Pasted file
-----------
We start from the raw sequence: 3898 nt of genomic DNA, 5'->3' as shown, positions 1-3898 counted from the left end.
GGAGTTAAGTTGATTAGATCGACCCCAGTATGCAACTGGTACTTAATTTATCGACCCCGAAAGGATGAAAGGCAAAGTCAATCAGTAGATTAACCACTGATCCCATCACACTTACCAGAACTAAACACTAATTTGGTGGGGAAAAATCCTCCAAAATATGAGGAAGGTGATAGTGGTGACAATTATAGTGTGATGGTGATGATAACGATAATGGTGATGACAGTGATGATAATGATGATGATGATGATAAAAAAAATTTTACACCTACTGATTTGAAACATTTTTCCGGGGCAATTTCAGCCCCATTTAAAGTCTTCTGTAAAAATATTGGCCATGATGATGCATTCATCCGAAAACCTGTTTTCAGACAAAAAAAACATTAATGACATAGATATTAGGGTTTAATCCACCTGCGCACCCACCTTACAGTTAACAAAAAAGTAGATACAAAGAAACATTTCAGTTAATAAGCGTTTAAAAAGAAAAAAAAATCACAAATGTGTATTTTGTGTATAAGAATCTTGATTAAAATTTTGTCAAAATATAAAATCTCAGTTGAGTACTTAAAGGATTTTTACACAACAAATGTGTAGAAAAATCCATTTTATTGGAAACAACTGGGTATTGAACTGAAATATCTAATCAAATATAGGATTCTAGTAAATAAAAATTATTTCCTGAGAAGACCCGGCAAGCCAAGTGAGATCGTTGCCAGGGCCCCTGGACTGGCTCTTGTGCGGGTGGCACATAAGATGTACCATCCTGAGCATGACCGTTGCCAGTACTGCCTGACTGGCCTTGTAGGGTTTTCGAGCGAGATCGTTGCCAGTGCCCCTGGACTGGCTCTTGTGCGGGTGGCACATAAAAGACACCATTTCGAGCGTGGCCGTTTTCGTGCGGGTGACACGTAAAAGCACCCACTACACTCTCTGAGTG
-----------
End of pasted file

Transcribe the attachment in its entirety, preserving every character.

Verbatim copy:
We start from the raw sequence: 3898 nt of genomic DNA, 5'->3' as shown, positions 1-3898 counted from the left end.
GGAGTTAAGTTGATTAGATCGACCCCAGTATGCAACTGGTACTTAATTTATCGACCCCGAAAGGATGAAAGGCAAAGTCAATCAGTAGATTAACCACTGATCCCATCACACTTACCAGAACTAAACACTAATTTGGTGGGGAAAAATCCTCCAAAATATGAGGAAGGTGATAGTGGTGACAATTATAGTGTGATGGTGATGATAACGATAATGGTGATGACAGTGATGATAATGATGATGATGATGATAAAAAAAATTTTACACCTACTGATTTGAAACATTTTTCCGGGGCAATTTCAGCCCCATTTAAAGTCTTCTGTAAAAATATTGGCCATGATGATGCATTCATCCGAAAACCTGTTTTCAGACAAAAAAAACATTAATGACATAGATATTAGGGTTTAATCCACCTGCGCACCCACCTTACAGTTAACAAAAAAGTAGATACAAAGAAACATTTCAGTTAATAAGCGTTTAAAAAGAAAAAAAAATCACAAATGTGTATTTTGTGTATAAGAATCTTGATTAAAATTTTGTCAAAATATAAAATCTCAGTTGAGTACTTAAAGGATTTTTACACAACAAATGTGTAGAAAAATCCATTTTATTGGAAACAACTGGGTATTGAACTGAAATATCTAATCAAATATAGGATTCTAGTAAATAAAAATTATTTCCTGAGAAGACCCGGCAAGCCAAGTGAGATCGTTGCCAGGGCCCCTGGACTGGCTCTTGTGCGGGTGGCACATAAGATGTACCATCCTGAGCATGACCGTTGCCAGTACTGCCTGACTGGCCTTGTAGGGTTTTCGAGCGAGATCGTTGCCAGTGCCCCTGGACTGGCTCTTGTGCGGGTGGCACATAAAAGACACCATTTCGAGCGTGGCCGTTTTCGTGCGGGTGACACGTAAAAGCACCCACTACACTCTCTGAGTG